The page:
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So You Want to Automate? Becoming A Software Tester

Maciej Wyrodek, https://thebrokentest.com/, @maciejwyrodek

For at least a few years it has been a popular trend that more and more software testers want to automate. As a consequence, there are a lot of materials on how to start: blog posts, online courses, training videos, workshops, schools, and so on. They all promise you that you will be working on automating the tests soon. And there are quite a lot of unrealistic promises among them.

What is this article about?

In this article, I will be discussing myths about becoming a tester and "Automation Engineer". My goal here is not to discourage you, my dear reader, from beginning your software testing journey. What I want is to make sure that you have as much information as possible to make a conscious decision. In this part, we will discuss just software testing. Next, we will talk about automation. Then in the last part of the article, I will share some tips on how to start.

But before we start I need to make a few clarifications:

Titles, titles, titles

When I am using titles like Test Automation Expert/Specialist, Automation Tester, Test Automation Engineer or Automation Engineer, I am referring to the same general concept: a software tester who writes automation tests and has it in their job title. I will not go into details concerning what kind of tests are automated or how much of their weekly workload is dedicated to automation. We will talk about how much there is automation in automation, but wee will do this later.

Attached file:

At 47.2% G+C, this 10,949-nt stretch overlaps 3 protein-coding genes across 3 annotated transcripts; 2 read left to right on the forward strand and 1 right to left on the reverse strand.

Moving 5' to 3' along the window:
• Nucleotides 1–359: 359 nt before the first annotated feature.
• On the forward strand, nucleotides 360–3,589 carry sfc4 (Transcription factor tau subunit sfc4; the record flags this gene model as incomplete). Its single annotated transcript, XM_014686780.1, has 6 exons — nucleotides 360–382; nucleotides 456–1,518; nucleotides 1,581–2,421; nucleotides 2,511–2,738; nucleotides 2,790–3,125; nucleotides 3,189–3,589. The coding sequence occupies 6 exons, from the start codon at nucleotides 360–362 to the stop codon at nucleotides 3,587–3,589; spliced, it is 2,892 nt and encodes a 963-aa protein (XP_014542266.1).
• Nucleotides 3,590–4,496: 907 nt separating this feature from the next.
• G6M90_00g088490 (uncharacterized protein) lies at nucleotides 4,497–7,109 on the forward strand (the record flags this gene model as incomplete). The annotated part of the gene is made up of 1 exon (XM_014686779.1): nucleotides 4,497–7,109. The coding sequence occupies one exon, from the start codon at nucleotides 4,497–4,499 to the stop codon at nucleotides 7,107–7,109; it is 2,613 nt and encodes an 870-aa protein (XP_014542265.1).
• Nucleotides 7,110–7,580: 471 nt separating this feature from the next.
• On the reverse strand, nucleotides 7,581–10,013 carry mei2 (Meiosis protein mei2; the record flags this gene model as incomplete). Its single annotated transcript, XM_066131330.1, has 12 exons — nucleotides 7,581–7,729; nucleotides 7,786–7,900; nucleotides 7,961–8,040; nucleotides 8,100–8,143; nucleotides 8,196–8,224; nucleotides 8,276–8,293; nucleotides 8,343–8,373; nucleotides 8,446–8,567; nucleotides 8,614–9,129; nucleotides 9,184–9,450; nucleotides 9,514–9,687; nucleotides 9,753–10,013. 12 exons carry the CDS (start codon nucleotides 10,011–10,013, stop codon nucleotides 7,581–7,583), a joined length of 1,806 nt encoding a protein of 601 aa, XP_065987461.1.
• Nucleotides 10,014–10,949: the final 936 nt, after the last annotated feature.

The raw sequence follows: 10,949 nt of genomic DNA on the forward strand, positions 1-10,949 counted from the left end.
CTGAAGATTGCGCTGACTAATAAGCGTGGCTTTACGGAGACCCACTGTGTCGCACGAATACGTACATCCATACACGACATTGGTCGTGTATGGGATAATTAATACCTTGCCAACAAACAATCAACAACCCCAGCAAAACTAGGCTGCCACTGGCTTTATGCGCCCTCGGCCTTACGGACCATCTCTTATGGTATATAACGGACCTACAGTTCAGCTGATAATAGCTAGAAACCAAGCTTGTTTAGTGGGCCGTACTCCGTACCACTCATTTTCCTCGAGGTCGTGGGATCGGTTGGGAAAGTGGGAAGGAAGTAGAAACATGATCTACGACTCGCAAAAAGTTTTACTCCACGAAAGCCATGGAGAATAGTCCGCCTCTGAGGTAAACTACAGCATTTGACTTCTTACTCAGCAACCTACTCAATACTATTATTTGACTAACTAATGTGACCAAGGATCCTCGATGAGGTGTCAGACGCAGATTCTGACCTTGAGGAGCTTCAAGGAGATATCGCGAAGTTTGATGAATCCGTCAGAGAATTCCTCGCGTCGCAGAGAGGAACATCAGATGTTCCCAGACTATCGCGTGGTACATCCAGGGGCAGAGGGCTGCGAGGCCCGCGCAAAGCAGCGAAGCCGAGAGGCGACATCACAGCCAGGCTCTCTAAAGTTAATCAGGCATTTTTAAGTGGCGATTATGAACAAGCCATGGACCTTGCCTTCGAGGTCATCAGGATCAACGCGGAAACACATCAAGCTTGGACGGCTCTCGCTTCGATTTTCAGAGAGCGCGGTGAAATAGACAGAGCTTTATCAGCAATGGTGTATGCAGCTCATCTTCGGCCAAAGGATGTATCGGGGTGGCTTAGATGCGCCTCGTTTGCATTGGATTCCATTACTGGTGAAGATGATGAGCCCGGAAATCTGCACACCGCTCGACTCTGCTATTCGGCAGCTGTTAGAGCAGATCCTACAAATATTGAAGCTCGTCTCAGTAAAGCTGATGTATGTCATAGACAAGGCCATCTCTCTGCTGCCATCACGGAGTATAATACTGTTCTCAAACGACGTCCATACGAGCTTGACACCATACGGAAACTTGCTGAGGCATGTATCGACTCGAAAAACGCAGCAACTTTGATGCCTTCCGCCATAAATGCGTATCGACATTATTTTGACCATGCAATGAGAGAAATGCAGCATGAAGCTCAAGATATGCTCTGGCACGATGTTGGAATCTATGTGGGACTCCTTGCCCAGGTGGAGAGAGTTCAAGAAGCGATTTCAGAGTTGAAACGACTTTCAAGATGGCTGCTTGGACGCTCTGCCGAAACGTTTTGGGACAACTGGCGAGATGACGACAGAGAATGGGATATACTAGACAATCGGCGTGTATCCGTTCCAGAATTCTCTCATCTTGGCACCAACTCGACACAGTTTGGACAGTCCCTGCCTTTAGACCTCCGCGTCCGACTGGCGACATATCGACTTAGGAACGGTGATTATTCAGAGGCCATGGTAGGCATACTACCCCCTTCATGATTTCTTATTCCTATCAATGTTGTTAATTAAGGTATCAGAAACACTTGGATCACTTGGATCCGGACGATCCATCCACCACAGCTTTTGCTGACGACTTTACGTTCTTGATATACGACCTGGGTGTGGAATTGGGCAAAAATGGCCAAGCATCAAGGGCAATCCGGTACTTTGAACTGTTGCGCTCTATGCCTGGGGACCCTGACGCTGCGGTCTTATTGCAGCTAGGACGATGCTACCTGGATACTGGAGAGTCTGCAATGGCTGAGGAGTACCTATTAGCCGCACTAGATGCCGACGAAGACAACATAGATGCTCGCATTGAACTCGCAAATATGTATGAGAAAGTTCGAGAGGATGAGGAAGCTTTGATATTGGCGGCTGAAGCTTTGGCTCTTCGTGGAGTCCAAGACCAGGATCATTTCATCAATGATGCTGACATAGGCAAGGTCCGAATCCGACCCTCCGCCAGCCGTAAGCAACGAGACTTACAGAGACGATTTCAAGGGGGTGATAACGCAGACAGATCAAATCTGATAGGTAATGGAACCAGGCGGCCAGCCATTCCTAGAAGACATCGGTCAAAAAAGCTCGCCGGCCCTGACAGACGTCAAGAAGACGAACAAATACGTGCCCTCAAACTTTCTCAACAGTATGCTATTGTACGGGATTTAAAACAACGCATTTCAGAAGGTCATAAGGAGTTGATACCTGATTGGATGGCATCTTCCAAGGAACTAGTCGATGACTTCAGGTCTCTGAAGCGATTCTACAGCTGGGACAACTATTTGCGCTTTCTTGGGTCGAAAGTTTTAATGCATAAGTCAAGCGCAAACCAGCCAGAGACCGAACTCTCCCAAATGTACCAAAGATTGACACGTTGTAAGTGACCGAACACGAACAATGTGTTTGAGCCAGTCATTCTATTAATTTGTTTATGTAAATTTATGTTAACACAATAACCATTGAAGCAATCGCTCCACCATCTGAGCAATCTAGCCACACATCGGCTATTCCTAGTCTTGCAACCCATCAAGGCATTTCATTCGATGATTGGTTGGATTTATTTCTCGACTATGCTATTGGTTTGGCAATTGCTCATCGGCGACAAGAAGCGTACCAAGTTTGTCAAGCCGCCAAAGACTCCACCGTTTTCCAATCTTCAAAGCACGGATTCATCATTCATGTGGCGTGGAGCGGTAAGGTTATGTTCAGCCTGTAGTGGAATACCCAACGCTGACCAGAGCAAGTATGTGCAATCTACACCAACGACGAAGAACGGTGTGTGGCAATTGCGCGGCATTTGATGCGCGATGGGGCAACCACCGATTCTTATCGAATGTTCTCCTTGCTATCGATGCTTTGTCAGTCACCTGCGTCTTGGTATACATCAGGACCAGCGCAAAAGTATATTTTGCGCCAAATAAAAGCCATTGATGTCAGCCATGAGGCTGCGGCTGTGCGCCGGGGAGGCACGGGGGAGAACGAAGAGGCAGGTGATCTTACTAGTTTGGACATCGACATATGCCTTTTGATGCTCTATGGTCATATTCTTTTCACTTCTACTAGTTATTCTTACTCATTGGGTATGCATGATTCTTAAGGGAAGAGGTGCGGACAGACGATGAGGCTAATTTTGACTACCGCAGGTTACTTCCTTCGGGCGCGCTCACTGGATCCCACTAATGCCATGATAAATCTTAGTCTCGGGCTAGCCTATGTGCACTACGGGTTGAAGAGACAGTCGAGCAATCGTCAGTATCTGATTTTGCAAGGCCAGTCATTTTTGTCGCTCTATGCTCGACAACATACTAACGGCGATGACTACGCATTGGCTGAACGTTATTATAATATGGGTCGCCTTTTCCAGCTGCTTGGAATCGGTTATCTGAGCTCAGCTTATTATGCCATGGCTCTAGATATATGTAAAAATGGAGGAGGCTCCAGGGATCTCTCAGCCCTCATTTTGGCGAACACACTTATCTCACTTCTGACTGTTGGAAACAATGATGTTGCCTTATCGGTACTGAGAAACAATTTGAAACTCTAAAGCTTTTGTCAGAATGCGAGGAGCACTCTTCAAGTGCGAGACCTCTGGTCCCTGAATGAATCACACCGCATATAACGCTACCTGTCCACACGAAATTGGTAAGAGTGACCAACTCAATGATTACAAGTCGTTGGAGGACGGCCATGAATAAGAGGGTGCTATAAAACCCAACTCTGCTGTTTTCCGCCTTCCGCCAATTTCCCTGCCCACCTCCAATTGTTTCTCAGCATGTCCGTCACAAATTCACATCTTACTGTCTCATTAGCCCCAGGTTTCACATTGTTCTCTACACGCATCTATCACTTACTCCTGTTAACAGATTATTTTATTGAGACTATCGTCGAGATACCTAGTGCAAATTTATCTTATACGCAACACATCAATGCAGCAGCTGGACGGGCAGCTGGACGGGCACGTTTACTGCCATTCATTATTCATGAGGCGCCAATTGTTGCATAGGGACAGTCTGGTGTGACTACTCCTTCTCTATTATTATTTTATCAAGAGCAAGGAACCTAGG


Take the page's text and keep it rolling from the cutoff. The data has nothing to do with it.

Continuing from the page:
Some links lead to articles in Polish

If after some link you see “(PL)”, that means I am supporting my claim with an article that is written in Polish – I have checked how Google is translating those articles and in my option, they are in a readable state.

Tech and IT

For this article, I will be using term “Tech” and “IT” as synonyms.

Now we can start!

Dysfunctions

In most cases, I will show you a common situation coming from a dysfunctional team. There are of course plenty of healthy teams out there and you may be lucky enough to be part of such teams throughout your career, meaning that you won’t ever face any issues discussed here. The problem, however is that there are a lot of teams which have some dysfunction. So it is highly probable that you will see at least few of the them in real life.

Data

I am mostly basing my observations on my own experience, observations of threads on a few forums, discussions on different conferences and short searches on IT jobs boards, as well as on whatever information I could get from my friends in HR of different companies.

Becoming a Software Tester and Automate Tests

Becoming a software tester

Why software testing? The myths:

Below is a shortlist of the most common misconceptions I have heard about testing, which are being repeated to people who are getting into testing or just got into it.

  1. It is full of money.
  2. Getting a job as a tester is easy.
  3. Testing is easy, anybody can test.
  4. It is an easy “Nine to Five” work in a comfy office.
  5. From Tester, you can become a developer and earn even more! First, I will go over the myths above and then we will talk about some of the aspects that I don’t see being brought to light too often: